With the opening of Fallston Barrel House, a cursed corner may have finally found an occupant that will break the jinx.
Over the years, the building at the intersection of U.S. 1 and Route 152 has been the site of Mickey's Bar and Grill, Mallet Restaurant and Crabhouse, Tully's and Pecora's, among other places. It had become a forlorn property, so I was surprised when I drove by the spot in early January and saw a sign advertising an unfamiliar establishment. I was glad that someone was going to give it another go.
The new restaurant, which rolled out its vision with a soft opening in December, has come up with a plan that just may work for Harford County diners. It's offering a thoughtful contemporary American menu in a reconfigured space that appeals to all ages.
Owners Bill and Elle Grose and Bob and Ruth Diem are experienced restaurateurs. Bill Grose and Bob Diem operated Emerald Tavern in Parkville from 2000 to 2005. The Groses are involved in The Brewer's Cask in Baltimore's Federal Hill.
Barrel House's drinks list reflects an interest in beer with 16 drafts and several cans and bottles. Wines are available on tap in addition to interesting varieties by the glass and bottle, including a Cooper & Thief red blend that is a splurge at $20 a glass. Other pours range from $6 to $15.
The bartenders are also creating cocktails like a Jameson Black Barrel New York sour and a hot Klondike coffee.
The food pairs well with the beverages. You can eat in the bar area or in a separate dining room with a striking sepia-toned mural of vintage brewers. Be warned that the dining room gets blasted by sound-system music, and conversation can be difficult.
The sprawling structure also includes a downstairs room for an overflow crowd and a banquet space. A weekend farmers' market in the parking lot and a dog-friendly outdoor patio will be draws in the warm weather, according to the restaurant's Facebook page.
On a recent evening, we were ensconced in the upstairs dining room, which filled quickly on a weeknight. Reservations are in order here.
While waiting for our appetizers, our friendly, attentive waiter brought long pretzel rolls with a delicious cream-cheese spread that included honey and cinnamon. That got our attention. Maybe the food would be a step up from pub fare.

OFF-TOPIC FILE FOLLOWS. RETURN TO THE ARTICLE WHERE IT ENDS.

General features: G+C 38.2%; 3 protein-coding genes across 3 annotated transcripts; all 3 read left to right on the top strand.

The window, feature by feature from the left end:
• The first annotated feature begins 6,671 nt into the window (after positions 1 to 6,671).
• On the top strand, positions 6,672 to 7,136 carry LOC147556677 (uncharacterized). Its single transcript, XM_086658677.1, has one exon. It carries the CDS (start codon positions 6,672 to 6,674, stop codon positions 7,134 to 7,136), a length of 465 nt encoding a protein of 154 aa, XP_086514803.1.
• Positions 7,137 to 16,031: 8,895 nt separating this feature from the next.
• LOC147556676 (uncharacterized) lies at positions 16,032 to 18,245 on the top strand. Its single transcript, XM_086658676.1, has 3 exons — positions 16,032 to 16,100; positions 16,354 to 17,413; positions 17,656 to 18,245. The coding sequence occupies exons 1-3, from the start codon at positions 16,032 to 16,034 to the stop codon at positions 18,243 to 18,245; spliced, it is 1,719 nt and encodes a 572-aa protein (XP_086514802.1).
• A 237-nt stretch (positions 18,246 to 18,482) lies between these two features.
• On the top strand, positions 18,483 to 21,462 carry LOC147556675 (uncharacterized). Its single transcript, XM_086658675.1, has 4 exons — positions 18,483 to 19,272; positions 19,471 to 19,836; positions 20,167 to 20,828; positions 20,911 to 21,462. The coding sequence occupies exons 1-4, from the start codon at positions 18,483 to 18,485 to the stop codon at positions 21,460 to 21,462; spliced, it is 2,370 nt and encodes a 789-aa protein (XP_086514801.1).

Our starters confirmed our hopes. The beer-battered and fried rockfish bites were fat, fresh nuggets served with a zesty Old Bay Sriracha aioli.
And our three meatballs, stuffed with mozzarella cheese, were outstanding nibbles. The addictive orbs, made with beef and chorizo, were draped with a flavorful tomatillo sauce.
The poached pear Gorgonzola salad would have been a hit, too, except it was missing the cheese. Still, the mixed field greens were a generous mound with applewood bacon and candied walnuts. The champagne vinaigrette was a subtle, complementary binder.
Meatloaf is no lowly entree at Barrel House. The kitchen elevates the mix with Angus ground sirloin and spicy chorizo. It then wraps jalapeno bacon around the mass before glazing it with barbecue sauce and scattering each slice with onion straws. It is a satisfying entree, especially served with mashed potatoes and Brussels sprouts.
The menu includes several burgers and sandwiches. We immediately settled on the Full Monte. We can't remember the last time we went to a restaurant offering a Monte Cristo sandwich.
Barrel House prepared a mostly classic presentation with turkey, ham and cheddar cheese, griddled between bread. It was a great rendition. A sweet dusting of confectioners' sugar pulled the savory ingredients together, and don't be afraid to drizzle on the raspberry Melba sauce.
The plate came with fresh-cut, golden fries that were really good. We added a side of house-made coleslaw, another success.
Not as much attention seems to be paid to desserts. The chocolate molten lava cake was a room-temperature mold whose fudgy center had cooled and had no chance of erupting.
The crème brulee was a too-thin layer of chilled custard that got a boost from scattered strawberries and blueberries atop the crackly caramelized coating.
But diners will find a lot to like at the restaurant. Fallston Barrel House has the potential to change the site's previous doomed fate.